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High-dimensional data analysis


Admission requirements

Basic knowledge on statistics and probability, linear algebra (e.g., matrices, eigenvalues and eigenvectors, singular value decomposition), generalized linear models (linear regression, logistic regression) and Bayesian methods is required.


Modern day high-throughput techniques characterize many traits (easily thousands) of an individual simultaneously. Often the resulting data are available for a comparatively small number of individuals. This unbalance in number of covariates to the sample size is typical to high-dimensional data. Such data arise in genomics, where genetic information is measured for many thousands of genes simultaneously, but also in economics and psychometrics. Analysis of high-dimensional data requires adjustments to well-known statistical methods, and the introduction of several novel concepts.

The course teaches students the adjustments to classical statistical methodology necessary to analyse high-dimensional data. This encompasses estimation methods, testing procedures, and shrinkage. More specifically, a) model-based inference for Gaussian and count data (classical and Bayesian methods); b) multiple testing (family-wise error rate and false discovery rate control); c) penalized regression (lasso and ridge); and d) shrinkage. Several types of high-dimensional data will be discussed and used during the course.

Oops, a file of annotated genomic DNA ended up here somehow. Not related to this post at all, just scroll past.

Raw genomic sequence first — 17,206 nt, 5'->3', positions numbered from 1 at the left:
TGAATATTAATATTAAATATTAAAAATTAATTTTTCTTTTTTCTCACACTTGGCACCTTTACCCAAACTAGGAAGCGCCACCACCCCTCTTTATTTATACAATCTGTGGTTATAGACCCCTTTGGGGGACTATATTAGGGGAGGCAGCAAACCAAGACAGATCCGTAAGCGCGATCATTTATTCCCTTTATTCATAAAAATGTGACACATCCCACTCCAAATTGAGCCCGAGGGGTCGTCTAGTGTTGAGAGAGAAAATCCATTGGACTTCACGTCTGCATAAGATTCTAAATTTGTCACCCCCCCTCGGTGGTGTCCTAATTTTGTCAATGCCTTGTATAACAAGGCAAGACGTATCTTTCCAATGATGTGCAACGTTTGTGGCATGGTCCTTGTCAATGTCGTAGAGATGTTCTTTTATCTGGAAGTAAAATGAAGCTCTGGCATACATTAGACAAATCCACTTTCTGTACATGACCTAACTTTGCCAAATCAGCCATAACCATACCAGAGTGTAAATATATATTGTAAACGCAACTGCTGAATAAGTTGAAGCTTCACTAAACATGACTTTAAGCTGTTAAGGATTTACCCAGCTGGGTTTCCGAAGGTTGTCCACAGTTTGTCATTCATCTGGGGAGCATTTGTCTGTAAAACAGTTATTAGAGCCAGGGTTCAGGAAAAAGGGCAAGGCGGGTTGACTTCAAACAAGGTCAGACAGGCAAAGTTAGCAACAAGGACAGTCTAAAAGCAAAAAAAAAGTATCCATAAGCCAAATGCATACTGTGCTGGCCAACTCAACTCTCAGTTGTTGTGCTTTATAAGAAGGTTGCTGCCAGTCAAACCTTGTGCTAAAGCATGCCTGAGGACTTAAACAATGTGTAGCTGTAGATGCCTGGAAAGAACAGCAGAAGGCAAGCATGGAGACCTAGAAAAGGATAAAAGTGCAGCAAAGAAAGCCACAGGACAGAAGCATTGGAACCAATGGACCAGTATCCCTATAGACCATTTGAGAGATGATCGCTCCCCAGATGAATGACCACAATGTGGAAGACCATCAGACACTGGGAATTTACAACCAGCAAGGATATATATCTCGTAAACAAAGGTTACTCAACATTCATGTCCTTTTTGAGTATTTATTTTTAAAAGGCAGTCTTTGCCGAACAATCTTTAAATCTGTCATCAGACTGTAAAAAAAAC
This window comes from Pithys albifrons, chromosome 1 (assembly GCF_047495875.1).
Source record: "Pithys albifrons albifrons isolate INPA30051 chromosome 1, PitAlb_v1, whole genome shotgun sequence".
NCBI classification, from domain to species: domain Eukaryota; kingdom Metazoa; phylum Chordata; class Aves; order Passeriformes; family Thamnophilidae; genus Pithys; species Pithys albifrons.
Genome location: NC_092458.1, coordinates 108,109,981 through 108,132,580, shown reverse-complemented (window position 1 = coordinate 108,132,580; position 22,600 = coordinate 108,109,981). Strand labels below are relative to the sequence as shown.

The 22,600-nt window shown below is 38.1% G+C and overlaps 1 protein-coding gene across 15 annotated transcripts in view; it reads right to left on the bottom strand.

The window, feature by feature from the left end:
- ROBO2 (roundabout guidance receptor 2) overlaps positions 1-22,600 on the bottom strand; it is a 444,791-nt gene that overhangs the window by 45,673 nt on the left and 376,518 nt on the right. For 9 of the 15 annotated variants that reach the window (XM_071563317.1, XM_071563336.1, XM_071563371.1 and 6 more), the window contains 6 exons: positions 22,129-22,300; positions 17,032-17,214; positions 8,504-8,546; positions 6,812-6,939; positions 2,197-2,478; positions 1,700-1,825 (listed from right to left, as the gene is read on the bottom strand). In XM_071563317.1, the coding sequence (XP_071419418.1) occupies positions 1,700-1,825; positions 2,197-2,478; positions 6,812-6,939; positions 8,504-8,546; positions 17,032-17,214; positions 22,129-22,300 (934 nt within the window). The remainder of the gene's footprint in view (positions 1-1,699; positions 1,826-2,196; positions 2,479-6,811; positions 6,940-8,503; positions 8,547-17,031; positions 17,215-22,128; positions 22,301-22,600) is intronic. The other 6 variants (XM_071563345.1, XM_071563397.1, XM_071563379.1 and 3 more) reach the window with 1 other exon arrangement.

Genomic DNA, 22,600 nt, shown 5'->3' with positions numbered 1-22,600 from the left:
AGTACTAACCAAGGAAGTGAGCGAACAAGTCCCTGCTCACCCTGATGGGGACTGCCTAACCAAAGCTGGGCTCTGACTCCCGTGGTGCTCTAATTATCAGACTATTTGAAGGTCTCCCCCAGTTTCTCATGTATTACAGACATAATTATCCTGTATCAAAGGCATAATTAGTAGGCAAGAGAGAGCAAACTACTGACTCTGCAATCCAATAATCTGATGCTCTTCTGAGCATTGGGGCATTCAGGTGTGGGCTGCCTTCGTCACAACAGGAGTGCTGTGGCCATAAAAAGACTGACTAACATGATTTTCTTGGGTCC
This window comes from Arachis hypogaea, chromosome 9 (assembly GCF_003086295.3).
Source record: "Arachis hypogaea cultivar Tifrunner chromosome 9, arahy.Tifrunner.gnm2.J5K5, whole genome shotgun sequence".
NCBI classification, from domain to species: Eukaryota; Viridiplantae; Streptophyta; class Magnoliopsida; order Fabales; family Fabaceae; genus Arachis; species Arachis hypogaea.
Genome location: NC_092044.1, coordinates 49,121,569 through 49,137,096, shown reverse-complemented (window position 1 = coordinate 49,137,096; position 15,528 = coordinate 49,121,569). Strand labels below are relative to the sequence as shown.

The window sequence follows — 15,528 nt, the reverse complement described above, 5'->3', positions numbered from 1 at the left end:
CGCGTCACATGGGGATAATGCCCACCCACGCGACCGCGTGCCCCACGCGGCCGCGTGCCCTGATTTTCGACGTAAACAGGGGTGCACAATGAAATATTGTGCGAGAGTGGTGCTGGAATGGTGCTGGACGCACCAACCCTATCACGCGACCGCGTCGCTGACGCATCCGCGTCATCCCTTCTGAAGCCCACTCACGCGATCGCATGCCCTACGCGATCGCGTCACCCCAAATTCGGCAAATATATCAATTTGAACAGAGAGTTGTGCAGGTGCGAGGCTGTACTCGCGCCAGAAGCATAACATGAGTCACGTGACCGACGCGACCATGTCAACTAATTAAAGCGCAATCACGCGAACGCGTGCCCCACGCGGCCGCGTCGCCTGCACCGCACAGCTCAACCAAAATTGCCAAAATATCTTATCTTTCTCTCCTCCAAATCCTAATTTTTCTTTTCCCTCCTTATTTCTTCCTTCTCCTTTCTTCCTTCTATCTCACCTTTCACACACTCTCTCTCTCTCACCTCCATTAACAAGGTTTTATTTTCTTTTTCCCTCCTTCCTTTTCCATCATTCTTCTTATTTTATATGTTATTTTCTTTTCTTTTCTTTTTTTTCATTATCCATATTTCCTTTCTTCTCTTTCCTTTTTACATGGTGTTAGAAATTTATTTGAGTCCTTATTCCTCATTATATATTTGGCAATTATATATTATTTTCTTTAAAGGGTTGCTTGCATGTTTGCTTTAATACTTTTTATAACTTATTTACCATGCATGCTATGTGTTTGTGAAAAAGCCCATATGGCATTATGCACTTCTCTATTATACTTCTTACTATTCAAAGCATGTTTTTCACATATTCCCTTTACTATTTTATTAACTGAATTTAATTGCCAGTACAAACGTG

Course objectives

At the end of the course, the student
1) is familiar with the pros and cons of the novel/adjusted statistical techniques.
2) can apply the novel/adjusted techniques to data and calculate, e.g., a prediction.
3) can reflect on the suitability of, e.g., the multiple testing procedure, to the situation at hand.
4) can motivate why certain methods, e.g. shrinkage, are beneficial in high-dimensional settings.
5) can discuss the limitations of the conclusions drawn from the results generated by, e.g., penalized regression.


See the Leiden University students' website for the Statistical Science programme -> Schedules

You will find the timetables for all courses and degree programmes of Leiden University in the tool MyTimetable (login). Any teaching activities that you have sucessfully registered for in MyStudyMap will automatically be displayed in MyTimeTable. Any timetables that you add manually, will be saved and automatically displayed the next time you sign in.

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For more information, watch the video or go the the 'help-page' in MyTimetable. Please note: Joint Degree students Leiden/Delft have to merge their two different timetables into one. This video explains how to do this.

Mode of Instruction

The course consists of a series of lectures and practicals (partly computer practicals, partly exercises).

Assessment method

Hand-in bonus assignments + written exam

Reading list

Literature will be specified during course, no books are required.


It is the responsibility of every student to register for courses with the new enrollment tool MyStudyMap. There are two registration periods per year: registration for the fall semester opens in July and registration for the spring semester opens in December. Please see this page for more information.

Please note that it is compulsory to both preregister and confirm your participation for every exam and retake. Not being registered for a course means that you are not allowed to participate in the final exam of the course. Confirming your exam participation is possible until ten days before the exam.

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